Friday, August 27, 2004

Channel Management: Longhorn Delays Open Door in Channel for Competitors

CNET listed three challenges for Microsoft currently due to its delays on Longhorn: "how to market XP this holiday season, what to do in the years before the next major operating system release, and what changes to make to Longhorn, if any, to ensure a timely update." A closely related forth challenge is that with a 3 year old operating system, Microsoft could lose the active support of its channel partners.

A VAR at CompTIA's Breakaway 2004 session earlier this month in Orlando said his business would be better if vendors focused more on delivering products and less on program gimmicks. It is a simple fact of the channel that for a channel partner to grow or even stay alive, they require fresh products to customize and sell.

The situation with Longhorn reminds me of Novell in the mid 1990's. Although its Platinum, Gold and Authorized resellers were among the most loyal in the industry, they were easy picking for competitors (especially Microsoft) when Novell struggled and failed to provide them with timely, powerful, compelling new versions of Netware. No matter how successful or acclaimed, channel programs are weakened by long delays in product releases. Now Microsoft is vulnerable to the same tactics it used, perhaps even from Novell with SuSE.

This is not so much an issue for the industry as for Microsoft. Creative channel partners will find innovative ways to bring technology to their customers. The question is, with Longhorn delayed to 2006 or beyond, what is to stop competitors such as Linux from cherry picking Microsoft's best channel partners?

Scott Karren, The Channel Pro


Monday, August 23, 2004

Issue: Recruiting Channel Partners and Sales Executives

Many companies do not approach recruitment correctly.

Many of us have had interviews where the person on the other side of the table was clueless. A reader recently told me about an experience where the interviewer not only failed to recognize the channel experience of a principal of a VAR, but also insulted him by saying that they were looking for experienced sales executives. After relating this anecdote, he asked "Are channel people in Seattle just clueless?" Clueless gatekeepers are only the most visible part of the problem and it is not just Seattle.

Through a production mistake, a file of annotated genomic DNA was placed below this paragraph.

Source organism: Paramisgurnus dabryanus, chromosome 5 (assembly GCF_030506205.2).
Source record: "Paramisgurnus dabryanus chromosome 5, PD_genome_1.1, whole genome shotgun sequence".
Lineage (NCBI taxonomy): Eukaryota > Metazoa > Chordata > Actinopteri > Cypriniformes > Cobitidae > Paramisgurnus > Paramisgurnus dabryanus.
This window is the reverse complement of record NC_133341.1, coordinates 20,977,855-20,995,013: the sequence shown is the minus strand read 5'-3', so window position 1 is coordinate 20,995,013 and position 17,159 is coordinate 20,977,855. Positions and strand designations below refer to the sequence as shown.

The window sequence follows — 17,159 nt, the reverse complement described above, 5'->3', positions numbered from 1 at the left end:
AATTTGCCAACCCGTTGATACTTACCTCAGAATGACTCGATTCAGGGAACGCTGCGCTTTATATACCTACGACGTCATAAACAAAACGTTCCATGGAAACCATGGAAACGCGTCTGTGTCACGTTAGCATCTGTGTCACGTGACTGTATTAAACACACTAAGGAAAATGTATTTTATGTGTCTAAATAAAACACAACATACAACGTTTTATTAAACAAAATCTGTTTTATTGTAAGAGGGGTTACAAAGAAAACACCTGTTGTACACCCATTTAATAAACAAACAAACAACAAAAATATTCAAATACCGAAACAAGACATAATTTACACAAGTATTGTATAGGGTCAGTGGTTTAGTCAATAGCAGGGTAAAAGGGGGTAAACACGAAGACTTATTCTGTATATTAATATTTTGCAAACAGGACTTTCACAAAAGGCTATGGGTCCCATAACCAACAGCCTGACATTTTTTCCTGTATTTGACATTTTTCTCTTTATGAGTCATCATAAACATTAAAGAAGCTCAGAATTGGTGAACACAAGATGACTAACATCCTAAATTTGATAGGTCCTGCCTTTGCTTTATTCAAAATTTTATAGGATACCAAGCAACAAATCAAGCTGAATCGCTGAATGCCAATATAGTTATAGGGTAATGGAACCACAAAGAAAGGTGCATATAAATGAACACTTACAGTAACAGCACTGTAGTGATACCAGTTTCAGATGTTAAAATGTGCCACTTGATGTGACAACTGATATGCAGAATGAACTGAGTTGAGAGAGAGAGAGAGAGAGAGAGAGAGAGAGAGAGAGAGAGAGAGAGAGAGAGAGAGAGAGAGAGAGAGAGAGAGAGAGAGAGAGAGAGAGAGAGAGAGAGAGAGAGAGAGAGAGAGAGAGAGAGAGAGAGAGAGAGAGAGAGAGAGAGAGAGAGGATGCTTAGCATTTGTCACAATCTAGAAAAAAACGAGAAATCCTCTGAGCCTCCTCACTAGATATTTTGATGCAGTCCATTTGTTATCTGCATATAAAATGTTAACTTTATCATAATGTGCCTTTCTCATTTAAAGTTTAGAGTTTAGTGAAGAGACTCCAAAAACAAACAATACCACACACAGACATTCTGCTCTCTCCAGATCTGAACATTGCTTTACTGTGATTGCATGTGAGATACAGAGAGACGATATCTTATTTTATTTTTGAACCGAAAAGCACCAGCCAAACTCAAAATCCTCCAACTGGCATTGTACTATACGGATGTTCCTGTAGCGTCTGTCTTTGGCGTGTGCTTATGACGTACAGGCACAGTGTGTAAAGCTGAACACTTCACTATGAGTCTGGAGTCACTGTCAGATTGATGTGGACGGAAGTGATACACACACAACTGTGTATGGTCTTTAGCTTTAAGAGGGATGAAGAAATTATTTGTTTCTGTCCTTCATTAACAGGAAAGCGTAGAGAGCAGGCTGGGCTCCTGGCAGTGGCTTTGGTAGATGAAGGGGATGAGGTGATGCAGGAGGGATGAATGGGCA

Recruitment requires great clarity on requirements, flexibility about channel partner business models and knowledge of the partner's business accomplishments. Unlike a sales employee interview, if you insult a channel partner during the recruitment process, not only do they not sell your product, but also they may actively campaign against you, countering precious marketing dollars spent in branding. Worse, in the channel, vendors often do not even know they have insulted the potential partner.

Everywhere I go sales executives and channel partners tell me egregious tales of channel mismanagement. While every human organization makes errors, there is no need to insult potential partners (or sales people) during the recruitment process.

Scott Karren, The Channel Pro


Friday, August 20, 2004

Strategy : Deliver real value to the customer

Is your company really focused on the customer, or are you just pushing products? The Channel Pro has been addressing the ways in which we view our customers, and the language we use to discuss them. All of this is important because it defines a company's perspective and the relationship it has with customers.

Phrases like "putting the customer first" and "the customer is always right" have been thrown around forever. The "customer centric" buzz is almost deafening. But what does it mean to "put the customer first"? Everyone these days claims to be "customer focused", but that phrase has different meaning to different people.

There's a good article in CRM Buyer that discusses this issue. It points out that for too many companies "customer-centricity has been taken up not to effect real change but simply as a better way of achieving the same goals. No sooner have new tools and concepts been embraced than they're used to push the same old products more efficiently and more effectively. "

The article suggest seeing your company as "a portfolio of customers looking for value".